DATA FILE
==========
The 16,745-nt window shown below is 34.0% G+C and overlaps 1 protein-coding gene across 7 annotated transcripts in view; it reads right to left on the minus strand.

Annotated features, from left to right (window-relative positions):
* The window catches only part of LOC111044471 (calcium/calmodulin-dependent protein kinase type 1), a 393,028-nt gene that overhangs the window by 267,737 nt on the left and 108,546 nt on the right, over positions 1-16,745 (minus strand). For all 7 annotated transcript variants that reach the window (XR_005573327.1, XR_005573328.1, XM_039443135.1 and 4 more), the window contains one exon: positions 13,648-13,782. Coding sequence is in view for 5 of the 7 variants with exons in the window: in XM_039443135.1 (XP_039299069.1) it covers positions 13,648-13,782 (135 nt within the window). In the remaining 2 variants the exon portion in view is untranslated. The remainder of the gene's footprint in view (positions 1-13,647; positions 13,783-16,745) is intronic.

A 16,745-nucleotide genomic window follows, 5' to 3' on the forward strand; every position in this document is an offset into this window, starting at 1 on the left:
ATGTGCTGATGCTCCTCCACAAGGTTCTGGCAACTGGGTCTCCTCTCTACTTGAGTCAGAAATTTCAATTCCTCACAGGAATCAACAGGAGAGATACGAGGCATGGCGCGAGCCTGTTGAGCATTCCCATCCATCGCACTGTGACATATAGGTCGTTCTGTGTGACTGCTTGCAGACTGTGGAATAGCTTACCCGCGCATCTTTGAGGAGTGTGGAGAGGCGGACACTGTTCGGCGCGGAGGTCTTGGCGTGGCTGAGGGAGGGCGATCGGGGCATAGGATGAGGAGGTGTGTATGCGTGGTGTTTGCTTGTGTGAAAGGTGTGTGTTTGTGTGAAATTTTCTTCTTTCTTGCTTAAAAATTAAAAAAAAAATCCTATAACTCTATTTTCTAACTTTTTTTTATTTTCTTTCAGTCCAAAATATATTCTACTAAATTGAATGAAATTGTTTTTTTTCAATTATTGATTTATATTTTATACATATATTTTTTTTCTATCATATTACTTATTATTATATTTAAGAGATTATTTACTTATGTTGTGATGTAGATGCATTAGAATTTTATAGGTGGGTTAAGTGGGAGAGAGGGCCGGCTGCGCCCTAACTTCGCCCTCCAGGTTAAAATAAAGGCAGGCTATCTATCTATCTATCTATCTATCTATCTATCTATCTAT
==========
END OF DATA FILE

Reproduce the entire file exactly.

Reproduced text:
The 16,745-nt window shown below is 34.0% G+C and overlaps 1 protein-coding gene across 7 annotated transcripts in view; it reads right to left on the minus strand.

Annotated features, from left to right (window-relative positions):
* The window catches only part of LOC111044471 (calcium/calmodulin-dependent protein kinase type 1), a 393,028-nt gene that overhangs the window by 267,737 nt on the left and 108,546 nt on the right, over positions 1-16,745 (minus strand). For all 7 annotated transcript variants that reach the window (XR_005573327.1, XR_005573328.1, XM_039443135.1 and 4 more), the window contains one exon: positions 13,648-13,782. Coding sequence is in view for 5 of the 7 variants with exons in the window: in XM_039443135.1 (XP_039299069.1) it covers positions 13,648-13,782 (135 nt within the window). In the remaining 2 variants the exon portion in view is untranslated. The remainder of the gene's footprint in view (positions 1-13,647; positions 13,783-16,745) is intronic.

A 16,745-nucleotide genomic window follows, 5' to 3' on the forward strand; every position in this document is an offset into this window, starting at 1 on the left:
ATGTGCTGATGCTCCTCCACAAGGTTCTGGCAACTGGGTCTCCTCTCTACTTGAGTCAGAAATTTCAATTCCTCACAGGAATCAACAGGAGAGATACGAGGCATGGCGCGAGCCTGTTGAGCATTCCCATCCATCGCACTGTGACATATAGGTCGTTCTGTGTGACTGCTTGCAGACTGTGGAATAGCTTACCCGCGCATCTTTGAGGAGTGTGGAGAGGCGGACACTGTTCGGCGCGGAGGTCTTGGCGTGGCTGAGGGAGGGCGATCGGGGCATAGGATGAGGAGGTGTGTATGCGTGGTGTTTGCTTGTGTGAAAGGTGTGTGTTTGTGTGAAATTTTCTTCTTTCTTGCTTAAAAATTAAAAAAAAAATCCTATAACTCTATTTTCTAACTTTTTTTTATTTTCTTTCAGTCCAAAATATATTCTACTAAATTGAATGAAATTGTTTTTTTTCAATTATTGATTTATATTTTATACATATATTTTTTTTCTATCATATTACTTATTATTATATTTAAGAGATTATTTACTTATGTTGTGATGTAGATGCATTAGAATTTTATAGGTGGGTTAAGTGGGAGAGAGGGCCGGCTGCGCCCTAACTTCGCCCTCCAGGTTAAAATAAAGGCAGGCTATCTATCTATCTATCTATCTATCTATCTATCTATCTAT